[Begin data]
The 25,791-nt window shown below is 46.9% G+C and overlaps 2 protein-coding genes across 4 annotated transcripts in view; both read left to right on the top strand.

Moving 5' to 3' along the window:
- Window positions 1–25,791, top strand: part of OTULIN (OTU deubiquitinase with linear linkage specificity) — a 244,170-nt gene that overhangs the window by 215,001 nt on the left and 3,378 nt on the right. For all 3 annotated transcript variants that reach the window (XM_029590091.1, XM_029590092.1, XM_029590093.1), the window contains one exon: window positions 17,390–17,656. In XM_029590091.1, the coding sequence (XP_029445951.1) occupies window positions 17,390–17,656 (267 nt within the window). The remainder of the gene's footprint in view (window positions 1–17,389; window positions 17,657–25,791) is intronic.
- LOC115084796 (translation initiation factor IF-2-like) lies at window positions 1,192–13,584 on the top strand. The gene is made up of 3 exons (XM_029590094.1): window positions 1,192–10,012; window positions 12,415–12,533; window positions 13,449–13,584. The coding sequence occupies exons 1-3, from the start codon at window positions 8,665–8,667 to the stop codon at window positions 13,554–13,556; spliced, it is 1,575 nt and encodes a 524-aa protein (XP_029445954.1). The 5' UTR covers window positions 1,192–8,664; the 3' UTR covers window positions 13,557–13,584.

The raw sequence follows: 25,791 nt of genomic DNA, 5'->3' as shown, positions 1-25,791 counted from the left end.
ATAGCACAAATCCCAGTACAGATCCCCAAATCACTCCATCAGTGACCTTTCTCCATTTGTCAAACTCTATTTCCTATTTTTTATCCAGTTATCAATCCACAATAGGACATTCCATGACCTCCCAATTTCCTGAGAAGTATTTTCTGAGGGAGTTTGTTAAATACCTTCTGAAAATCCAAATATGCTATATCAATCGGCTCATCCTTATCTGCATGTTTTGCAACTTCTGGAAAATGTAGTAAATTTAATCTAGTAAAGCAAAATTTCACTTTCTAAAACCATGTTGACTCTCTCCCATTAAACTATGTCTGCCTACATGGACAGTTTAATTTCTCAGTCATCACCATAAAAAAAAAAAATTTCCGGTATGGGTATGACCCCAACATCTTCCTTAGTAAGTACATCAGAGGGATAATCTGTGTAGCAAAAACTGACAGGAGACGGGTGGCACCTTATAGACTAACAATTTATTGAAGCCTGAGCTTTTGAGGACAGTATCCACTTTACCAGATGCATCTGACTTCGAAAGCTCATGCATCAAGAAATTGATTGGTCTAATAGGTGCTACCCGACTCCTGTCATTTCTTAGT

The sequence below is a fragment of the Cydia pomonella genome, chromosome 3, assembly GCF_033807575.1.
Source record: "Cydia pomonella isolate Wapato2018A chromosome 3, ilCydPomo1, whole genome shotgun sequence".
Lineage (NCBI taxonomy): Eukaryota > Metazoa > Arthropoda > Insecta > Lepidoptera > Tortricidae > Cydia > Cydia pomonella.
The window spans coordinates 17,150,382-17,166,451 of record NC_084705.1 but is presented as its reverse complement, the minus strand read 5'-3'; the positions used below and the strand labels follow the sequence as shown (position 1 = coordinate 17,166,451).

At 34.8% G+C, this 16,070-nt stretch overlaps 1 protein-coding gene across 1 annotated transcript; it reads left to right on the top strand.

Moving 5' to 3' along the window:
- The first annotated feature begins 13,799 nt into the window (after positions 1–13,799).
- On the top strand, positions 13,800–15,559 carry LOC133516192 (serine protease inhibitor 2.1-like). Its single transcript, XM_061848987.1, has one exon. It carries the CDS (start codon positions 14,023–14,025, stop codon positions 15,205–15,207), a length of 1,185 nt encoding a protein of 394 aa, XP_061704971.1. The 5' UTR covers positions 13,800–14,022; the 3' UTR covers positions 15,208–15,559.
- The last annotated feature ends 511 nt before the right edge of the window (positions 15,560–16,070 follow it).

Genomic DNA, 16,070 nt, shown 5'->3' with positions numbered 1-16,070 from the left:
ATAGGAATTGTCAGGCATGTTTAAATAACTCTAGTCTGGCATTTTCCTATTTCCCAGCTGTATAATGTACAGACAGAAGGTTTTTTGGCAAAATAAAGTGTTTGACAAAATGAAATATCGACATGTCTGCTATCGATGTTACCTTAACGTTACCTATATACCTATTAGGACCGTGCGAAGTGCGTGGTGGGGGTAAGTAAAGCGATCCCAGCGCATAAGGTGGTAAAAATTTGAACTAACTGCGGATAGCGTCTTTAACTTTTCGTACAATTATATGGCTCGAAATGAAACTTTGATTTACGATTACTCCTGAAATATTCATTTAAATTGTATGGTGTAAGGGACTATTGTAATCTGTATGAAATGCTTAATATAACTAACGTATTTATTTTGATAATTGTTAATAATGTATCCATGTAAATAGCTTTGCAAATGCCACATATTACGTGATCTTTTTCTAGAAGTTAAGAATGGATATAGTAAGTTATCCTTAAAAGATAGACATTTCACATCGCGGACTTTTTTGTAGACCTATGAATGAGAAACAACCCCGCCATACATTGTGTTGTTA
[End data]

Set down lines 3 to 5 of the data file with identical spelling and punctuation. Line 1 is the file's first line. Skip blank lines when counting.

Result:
- Window positions 1–25,791, top strand: part of OTULIN (OTU deubiquitinase with linear linkage specificity) — a 244,170-nt gene that overhangs the window by 215,001 nt on the left and 3,378 nt on the right. For all 3 annotated transcript variants that reach the window (XM_029590091.1, XM_029590092.1, XM_029590093.1), the window contains one exon: window positions 17,390–17,656. In XM_029590091.1, the coding sequence (XP_029445951.1) occupies window positions 17,390–17,656 (267 nt within the window). The remainder of the gene's footprint in view (window positions 1–17,389; window positions 17,657–25,791) is intronic.
- LOC115084796 (translation initiation factor IF-2-like) lies at window positions 1,192–13,584 on the top strand. The gene is made up of 3 exons (XM_029590094.1): window positions 1,192–10,012; window positions 12,415–12,533; window positions 13,449–13,584. The coding sequence occupies exons 1-3, from the start codon at window positions 8,665–8,667 to the stop codon at window positions 13,554–13,556; spliced, it is 1,575 nt and encodes a 524-aa protein (XP_029445954.1). The 5' UTR covers window positions 1,192–8,664; the 3' UTR covers window positions 13,557–13,584.

The raw sequence follows: 25,791 nt of genomic DNA, 5'->3' as shown, positions 1-25,791 counted from the left end.